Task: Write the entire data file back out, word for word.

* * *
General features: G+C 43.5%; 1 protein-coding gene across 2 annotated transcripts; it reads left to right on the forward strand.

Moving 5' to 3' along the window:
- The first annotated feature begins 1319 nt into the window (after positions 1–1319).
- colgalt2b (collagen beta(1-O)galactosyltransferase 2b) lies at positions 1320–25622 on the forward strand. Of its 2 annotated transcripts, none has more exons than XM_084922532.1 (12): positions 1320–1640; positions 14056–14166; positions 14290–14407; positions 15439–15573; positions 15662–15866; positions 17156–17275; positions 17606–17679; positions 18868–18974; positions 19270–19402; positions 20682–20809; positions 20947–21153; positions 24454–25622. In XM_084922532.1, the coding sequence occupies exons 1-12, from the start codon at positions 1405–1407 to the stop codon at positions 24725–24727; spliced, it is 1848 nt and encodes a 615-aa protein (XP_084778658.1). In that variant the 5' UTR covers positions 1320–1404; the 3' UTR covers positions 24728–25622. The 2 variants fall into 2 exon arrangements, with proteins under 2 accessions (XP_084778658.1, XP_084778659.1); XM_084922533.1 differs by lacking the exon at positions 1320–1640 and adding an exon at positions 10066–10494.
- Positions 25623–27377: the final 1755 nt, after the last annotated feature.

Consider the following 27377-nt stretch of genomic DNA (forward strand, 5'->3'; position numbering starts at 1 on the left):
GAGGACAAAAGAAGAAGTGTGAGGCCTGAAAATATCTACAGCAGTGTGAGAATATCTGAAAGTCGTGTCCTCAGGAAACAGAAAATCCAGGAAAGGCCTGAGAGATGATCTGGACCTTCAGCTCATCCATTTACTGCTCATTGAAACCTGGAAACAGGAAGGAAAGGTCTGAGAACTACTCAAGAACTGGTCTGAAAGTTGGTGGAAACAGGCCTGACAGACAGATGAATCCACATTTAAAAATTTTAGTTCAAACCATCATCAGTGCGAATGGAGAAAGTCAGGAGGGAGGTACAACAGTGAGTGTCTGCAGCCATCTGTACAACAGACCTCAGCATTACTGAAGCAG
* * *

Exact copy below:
General features: G+C 43.5%; 1 protein-coding gene across 2 annotated transcripts; it reads left to right on the forward strand.

Moving 5' to 3' along the window:
- The first annotated feature begins 1319 nt into the window (after positions 1–1319).
- colgalt2b (collagen beta(1-O)galactosyltransferase 2b) lies at positions 1320–25622 on the forward strand. Of its 2 annotated transcripts, none has more exons than XM_084922532.1 (12): positions 1320–1640; positions 14056–14166; positions 14290–14407; positions 15439–15573; positions 15662–15866; positions 17156–17275; positions 17606–17679; positions 18868–18974; positions 19270–19402; positions 20682–20809; positions 20947–21153; positions 24454–25622. In XM_084922532.1, the coding sequence occupies exons 1-12, from the start codon at positions 1405–1407 to the stop codon at positions 24725–24727; spliced, it is 1848 nt and encodes a 615-aa protein (XP_084778658.1). In that variant the 5' UTR covers positions 1320–1404; the 3' UTR covers positions 24728–25622. The 2 variants fall into 2 exon arrangements, with proteins under 2 accessions (XP_084778658.1, XP_084778659.1); XM_084922533.1 differs by lacking the exon at positions 1320–1640 and adding an exon at positions 10066–10494.
- Positions 25623–27377: the final 1755 nt, after the last annotated feature.

Consider the following 27377-nt stretch of genomic DNA (forward strand, 5'->3'; position numbering starts at 1 on the left):
GAGGACAAAAGAAGAAGTGTGAGGCCTGAAAATATCTACAGCAGTGTGAGAATATCTGAAAGTCGTGTCCTCAGGAAACAGAAAATCCAGGAAAGGCCTGAGAGATGATCTGGACCTTCAGCTCATCCATTTACTGCTCATTGAAACCTGGAAACAGGAAGGAAAGGTCTGAGAACTACTCAAGAACTGGTCTGAAAGTTGGTGGAAACAGGCCTGACAGACAGATGAATCCACATTTAAAAATTTTAGTTCAAACCATCATCAGTGCGAATGGAGAAAGTCAGGAGGGAGGTACAACAGTGAGTGTCTGCAGCCATCTGTACAACAGACCTCAGCATTACTGAAGCAG